What's Our Motive?
As people, we seek many things. Among those are knowledge, happiness, money, as well as many other earthly attributes. The men and women of the first century church were no different, and in fact, they sought many spiritual gifts as well. Paul the Apostle addressed these gifts in chapter 13 of his first letter to the Corinthian church. Such gifts that the early Christians were seeking were prophecy, knowledge, speaking in tongues, as well as other divinely given gifts to help proclaim the word of God.
These gifts were sought by those in the church for many different reasons. One reason was for the personal prestige of having a certain spiritual gift. Paul’s writing with regard to this issue was to inform the people that each gift was special in its own way. Do we as Christians today hold certain knowledge or talents above others within the church? Finishing his instructions in regard to these gifts, Paul says that “love” is the greatest (1 Corinthians 13:13). Christians in Corinth were desiring certain gifts, which gave them a certain ability to serve the church, for a purpose which did not include love.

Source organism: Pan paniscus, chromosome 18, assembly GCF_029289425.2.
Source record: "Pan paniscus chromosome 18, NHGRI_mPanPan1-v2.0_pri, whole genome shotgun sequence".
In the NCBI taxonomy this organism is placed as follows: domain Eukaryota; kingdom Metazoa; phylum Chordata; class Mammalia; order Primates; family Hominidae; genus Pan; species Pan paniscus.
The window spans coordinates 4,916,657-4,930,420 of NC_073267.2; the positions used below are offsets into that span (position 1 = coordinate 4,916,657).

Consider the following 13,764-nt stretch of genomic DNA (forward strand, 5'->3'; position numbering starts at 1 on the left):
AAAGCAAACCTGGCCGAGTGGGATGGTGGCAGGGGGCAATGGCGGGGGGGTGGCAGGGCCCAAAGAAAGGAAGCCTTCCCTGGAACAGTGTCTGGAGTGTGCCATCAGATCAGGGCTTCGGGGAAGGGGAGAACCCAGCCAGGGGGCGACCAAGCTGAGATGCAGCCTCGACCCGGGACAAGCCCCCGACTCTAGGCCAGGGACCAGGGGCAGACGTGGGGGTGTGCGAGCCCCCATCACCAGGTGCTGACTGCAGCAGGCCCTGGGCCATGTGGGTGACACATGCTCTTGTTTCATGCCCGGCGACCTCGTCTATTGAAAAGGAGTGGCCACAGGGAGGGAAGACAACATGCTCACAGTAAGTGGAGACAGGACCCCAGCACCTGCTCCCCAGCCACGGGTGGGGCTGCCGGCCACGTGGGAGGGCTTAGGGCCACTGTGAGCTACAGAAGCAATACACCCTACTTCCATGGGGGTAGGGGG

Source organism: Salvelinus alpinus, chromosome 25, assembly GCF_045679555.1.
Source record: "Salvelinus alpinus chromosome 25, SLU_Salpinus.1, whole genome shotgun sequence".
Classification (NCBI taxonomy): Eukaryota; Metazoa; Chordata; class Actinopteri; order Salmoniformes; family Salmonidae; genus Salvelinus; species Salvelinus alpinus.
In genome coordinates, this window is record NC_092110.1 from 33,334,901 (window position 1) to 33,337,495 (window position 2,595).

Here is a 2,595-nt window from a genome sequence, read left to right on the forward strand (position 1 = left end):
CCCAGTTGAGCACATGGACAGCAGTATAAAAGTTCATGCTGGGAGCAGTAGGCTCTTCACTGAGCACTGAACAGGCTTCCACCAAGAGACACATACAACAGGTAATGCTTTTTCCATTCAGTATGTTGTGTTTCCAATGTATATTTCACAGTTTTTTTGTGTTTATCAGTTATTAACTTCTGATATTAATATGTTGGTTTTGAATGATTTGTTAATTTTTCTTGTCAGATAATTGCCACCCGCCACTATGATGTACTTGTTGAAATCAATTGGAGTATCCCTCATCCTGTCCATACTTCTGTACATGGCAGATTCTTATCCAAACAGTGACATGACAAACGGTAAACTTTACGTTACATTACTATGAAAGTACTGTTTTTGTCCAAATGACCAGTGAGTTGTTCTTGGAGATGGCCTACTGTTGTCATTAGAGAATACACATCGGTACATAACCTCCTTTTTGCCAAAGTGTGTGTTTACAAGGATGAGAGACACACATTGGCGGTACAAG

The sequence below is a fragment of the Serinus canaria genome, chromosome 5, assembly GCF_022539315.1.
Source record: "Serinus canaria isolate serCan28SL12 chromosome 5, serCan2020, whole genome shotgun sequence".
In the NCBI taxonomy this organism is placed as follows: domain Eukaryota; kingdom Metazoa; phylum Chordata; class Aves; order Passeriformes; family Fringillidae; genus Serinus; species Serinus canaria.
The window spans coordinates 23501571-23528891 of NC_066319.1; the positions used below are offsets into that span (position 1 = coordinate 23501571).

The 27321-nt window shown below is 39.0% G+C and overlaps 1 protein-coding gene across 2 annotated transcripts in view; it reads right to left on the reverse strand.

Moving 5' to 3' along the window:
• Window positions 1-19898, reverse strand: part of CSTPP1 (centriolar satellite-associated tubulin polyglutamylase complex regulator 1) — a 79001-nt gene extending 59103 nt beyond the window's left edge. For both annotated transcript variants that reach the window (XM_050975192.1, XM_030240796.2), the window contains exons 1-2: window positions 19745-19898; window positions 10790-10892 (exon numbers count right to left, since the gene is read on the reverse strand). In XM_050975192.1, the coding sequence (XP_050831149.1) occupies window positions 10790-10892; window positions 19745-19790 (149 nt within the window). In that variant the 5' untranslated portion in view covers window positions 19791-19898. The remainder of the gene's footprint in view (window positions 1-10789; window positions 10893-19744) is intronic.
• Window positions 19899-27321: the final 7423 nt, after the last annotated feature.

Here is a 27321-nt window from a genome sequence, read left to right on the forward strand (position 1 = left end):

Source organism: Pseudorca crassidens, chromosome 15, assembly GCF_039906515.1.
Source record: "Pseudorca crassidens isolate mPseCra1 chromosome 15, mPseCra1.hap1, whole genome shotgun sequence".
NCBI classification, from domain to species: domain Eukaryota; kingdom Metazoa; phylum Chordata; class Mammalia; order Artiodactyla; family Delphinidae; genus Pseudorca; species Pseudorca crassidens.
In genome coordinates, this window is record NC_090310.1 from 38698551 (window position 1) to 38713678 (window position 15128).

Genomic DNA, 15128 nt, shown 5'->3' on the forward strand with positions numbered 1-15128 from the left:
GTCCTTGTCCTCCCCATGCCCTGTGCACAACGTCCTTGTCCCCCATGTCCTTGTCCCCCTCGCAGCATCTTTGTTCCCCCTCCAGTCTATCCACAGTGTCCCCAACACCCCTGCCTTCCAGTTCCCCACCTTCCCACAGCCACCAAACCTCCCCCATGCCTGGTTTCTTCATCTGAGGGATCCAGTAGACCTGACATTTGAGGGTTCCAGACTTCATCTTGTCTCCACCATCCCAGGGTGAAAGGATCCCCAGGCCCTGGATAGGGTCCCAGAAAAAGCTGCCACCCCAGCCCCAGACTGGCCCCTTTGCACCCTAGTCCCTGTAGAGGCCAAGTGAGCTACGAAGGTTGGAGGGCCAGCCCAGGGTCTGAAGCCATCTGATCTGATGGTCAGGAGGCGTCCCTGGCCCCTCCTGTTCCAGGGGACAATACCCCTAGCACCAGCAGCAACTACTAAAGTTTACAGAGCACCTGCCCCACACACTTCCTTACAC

This is still just as prevalent for us today, as it was in the first century church. Whatever we do, whether it be evangelism, Bible study, benevolence, or any other deed we deem to be “Christian,” if we do so without love, then according to Paul, it is useless. Love must be the driving force behind everything we do. We must show others the same love that Christ showed us. After all, we were lost in our sin, and it is only out of His love for us that Christ gave Himself up for our salvation. So let us not seek personal gain, recognition, or anything else that would adhere to our own benefit, and let our deeds stem from our love for God and for His people.